Just off the North End of Main St., behind the liquor store and past its adjacent parking lot, a large building sits vacant and still. Above its entrance hangs a sign that reads, “Green Street Teaching and Learning Center,” serving as a poignant reminder of what the community has lost and a symbol of hope for what the North End’s future may have in store. Green Street Arts Center, a University-funded community center which operated after-school education and arts programs in Middletown’s most impoverished neighborhood for over a decade, was shut down at the beginning of 2018 due to a lack of funding. Now, nearly a year after Green Street’s closure, the City of Middletown must decide what to do with the space.
The Community Health Center (CHC) hopes to buy the building and turn it into offices. St. Vincent de Paul’s soup kitchen seeks to acquire the building in order to expand their operations and accommodate a growing patronage. But some residents of Middletown’s North End have a different vision in mind.
A little over a year ago, soon after the University had announced that Green Street would be closing, several community members gathered in the NEAT (North End Action Team) offices to discuss the future of the of the building and the future of the North End. It was then that the idea for the Middletown Green Community Center (MGCC) was born. Attendees of the meeting voiced deep sadness at the closure of Green Street, and wanted to do something: revive the community center, protect the future of the North End, establish a lasting organization that would provide people in the neighborhood with opportunities. But the organization that they envisioned, and ultimately forged, is different from the Wesleyan-run arts center that once occupied the space.
“In order to run a sustainable, grassroots community center, which is what we are, you need to have more than just the arts, because arts funding is shrinking, year by year,” MGCC founder Jeff Hush ’84 said.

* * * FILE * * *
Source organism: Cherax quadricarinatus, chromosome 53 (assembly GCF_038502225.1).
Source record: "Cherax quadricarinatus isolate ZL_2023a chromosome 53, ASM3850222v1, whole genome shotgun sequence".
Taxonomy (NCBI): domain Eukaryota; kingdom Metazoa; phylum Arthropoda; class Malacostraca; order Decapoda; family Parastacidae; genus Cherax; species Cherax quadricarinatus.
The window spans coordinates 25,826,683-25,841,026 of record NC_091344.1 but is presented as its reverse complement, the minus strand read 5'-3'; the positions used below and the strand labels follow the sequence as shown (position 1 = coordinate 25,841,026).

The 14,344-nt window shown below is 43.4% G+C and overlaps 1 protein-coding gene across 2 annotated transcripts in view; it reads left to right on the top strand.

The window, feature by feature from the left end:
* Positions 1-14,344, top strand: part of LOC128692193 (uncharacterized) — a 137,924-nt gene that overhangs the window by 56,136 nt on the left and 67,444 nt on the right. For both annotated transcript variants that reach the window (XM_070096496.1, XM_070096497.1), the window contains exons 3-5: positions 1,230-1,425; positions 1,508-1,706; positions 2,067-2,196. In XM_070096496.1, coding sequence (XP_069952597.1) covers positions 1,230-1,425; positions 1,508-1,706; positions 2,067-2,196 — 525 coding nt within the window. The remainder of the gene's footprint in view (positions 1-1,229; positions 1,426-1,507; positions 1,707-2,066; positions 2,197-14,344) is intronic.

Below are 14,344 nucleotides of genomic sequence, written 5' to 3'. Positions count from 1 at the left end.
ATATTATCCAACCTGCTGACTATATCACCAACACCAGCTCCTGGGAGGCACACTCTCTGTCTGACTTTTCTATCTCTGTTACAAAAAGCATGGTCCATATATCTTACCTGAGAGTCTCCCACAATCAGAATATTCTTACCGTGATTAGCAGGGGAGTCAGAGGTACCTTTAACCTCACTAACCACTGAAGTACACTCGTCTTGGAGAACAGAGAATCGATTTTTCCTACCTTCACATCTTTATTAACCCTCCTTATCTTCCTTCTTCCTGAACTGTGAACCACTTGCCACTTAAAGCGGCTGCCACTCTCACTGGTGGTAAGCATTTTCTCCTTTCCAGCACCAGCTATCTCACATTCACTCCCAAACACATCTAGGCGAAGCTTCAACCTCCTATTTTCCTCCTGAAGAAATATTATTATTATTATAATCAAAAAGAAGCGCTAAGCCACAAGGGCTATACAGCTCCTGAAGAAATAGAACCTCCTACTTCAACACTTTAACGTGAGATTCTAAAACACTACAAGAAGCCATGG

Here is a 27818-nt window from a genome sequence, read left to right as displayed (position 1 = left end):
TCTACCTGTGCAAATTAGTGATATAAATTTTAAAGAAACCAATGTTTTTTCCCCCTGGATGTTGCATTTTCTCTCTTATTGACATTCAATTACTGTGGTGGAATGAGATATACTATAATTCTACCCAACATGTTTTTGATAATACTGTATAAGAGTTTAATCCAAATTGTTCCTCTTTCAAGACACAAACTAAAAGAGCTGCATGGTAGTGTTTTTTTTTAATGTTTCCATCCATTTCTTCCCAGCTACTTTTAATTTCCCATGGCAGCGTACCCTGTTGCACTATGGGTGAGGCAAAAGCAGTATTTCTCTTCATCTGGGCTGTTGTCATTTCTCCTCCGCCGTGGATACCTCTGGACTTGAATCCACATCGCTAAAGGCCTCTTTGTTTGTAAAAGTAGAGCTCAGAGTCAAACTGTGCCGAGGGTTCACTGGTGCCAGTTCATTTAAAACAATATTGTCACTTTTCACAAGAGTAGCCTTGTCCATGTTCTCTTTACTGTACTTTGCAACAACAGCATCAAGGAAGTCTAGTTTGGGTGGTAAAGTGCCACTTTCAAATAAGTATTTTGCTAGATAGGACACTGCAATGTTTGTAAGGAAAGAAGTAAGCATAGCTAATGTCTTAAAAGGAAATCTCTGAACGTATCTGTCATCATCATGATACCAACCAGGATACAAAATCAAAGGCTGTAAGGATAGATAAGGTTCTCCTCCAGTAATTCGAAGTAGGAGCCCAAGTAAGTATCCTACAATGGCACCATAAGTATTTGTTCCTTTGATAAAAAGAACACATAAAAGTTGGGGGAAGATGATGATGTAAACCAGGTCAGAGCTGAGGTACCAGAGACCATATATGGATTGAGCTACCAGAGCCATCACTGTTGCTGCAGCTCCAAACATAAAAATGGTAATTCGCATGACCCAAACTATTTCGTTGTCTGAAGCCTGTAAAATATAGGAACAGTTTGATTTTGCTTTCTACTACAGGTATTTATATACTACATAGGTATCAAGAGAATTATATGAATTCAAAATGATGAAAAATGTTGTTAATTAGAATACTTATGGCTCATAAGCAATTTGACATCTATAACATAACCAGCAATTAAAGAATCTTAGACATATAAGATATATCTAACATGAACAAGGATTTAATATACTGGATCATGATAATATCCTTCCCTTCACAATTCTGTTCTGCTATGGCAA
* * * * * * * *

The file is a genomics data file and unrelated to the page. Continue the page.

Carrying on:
Along with the arts, MGCC plans to incorporate health and technology into its programming, as well as expand its programming to serve Middletown residents of all ages. Hush is confident that expanding the Green Street vision will not only make MGCC eligible for a broader range of local and federal grants, but that the enhanced programming itself will open the center up to more community members and provide important opportunities for people looking to channel their passion and learn new skills.
But none of this will be possible if the organization cannot acquire the building itself. Both of the other groups that put in bids for the building already have established funding and stable budgets. MGCC, on the other hand, cannot secure any substantial funding until it secures the building. Hush is asking the city to grant MGCC the same lease conditions that it granted the University while Green Street was still in operation, meaning it would rent the building for one dollar per year.
“So what it’s going to come down to is will they want to sell, get the money, get rid of the building?” Hush said. “Or will they care enough about the community that they’re willing to work with grassroots people to try to help and improve the [neighborhood]?”